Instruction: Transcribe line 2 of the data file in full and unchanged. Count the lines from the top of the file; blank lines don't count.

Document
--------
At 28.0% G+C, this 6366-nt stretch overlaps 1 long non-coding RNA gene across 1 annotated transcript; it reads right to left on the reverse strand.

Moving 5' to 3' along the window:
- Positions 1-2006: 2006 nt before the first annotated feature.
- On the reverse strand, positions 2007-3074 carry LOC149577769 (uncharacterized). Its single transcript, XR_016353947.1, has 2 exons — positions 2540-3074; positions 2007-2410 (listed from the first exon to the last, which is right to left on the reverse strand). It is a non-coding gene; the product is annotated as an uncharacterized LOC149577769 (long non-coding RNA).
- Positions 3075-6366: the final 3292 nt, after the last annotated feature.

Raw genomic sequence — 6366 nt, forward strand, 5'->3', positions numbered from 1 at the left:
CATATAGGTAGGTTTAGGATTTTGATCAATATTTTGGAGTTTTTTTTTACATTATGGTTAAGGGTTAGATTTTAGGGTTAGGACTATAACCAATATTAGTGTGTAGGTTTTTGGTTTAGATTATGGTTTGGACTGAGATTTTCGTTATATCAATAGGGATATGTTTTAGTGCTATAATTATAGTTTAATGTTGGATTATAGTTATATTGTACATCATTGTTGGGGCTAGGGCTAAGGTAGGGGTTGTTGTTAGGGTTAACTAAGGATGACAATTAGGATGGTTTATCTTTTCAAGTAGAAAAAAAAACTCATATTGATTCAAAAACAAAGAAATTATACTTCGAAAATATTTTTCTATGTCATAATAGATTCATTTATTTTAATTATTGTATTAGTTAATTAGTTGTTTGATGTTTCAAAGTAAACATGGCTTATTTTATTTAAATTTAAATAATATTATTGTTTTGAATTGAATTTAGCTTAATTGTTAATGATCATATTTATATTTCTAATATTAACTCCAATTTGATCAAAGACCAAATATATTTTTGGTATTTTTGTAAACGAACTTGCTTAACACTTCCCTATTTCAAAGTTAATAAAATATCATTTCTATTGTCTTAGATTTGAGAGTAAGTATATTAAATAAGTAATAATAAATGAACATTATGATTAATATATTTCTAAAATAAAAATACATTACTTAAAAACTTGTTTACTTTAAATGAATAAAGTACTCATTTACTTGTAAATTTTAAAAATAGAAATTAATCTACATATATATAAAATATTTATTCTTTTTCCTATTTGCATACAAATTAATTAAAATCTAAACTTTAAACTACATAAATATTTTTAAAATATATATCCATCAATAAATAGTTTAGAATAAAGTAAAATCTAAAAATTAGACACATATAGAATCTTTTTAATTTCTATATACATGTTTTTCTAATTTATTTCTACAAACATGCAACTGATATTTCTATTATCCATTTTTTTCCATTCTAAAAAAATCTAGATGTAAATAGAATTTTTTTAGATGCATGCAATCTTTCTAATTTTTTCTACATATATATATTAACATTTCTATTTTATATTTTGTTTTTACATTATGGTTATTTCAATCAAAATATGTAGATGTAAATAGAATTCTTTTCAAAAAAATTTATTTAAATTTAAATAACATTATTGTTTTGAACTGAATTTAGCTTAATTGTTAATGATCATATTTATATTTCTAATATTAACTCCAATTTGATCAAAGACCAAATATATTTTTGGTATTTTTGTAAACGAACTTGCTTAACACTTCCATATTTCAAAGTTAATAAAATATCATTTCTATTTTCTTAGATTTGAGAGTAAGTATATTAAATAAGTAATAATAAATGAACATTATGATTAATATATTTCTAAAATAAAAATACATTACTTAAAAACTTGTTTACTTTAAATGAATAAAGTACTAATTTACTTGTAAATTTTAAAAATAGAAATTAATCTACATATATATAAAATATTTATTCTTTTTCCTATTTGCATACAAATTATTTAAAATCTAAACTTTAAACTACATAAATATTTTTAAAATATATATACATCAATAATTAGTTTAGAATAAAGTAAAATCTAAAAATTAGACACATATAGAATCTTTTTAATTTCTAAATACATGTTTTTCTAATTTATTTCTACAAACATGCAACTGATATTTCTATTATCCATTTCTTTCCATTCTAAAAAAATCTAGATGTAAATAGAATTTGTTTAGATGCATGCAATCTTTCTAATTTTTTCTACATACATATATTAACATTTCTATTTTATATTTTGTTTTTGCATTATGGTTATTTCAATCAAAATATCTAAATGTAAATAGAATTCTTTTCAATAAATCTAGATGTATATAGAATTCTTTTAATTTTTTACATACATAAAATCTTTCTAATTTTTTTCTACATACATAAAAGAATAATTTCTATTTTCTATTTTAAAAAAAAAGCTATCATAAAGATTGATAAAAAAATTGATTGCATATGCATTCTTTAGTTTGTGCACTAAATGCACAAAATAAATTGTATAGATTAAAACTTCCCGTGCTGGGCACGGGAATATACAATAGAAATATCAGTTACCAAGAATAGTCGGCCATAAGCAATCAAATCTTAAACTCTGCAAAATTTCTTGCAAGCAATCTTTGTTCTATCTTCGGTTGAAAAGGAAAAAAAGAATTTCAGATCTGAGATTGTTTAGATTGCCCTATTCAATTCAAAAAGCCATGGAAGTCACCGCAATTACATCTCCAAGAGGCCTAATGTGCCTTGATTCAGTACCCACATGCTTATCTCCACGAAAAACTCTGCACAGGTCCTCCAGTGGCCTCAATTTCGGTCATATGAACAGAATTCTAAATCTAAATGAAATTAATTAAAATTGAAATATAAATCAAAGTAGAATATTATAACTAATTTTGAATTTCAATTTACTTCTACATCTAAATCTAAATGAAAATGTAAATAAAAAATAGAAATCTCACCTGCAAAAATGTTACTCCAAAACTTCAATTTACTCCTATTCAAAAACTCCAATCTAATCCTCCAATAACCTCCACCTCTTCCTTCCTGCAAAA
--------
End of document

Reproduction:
Moving 5' to 3' along the window: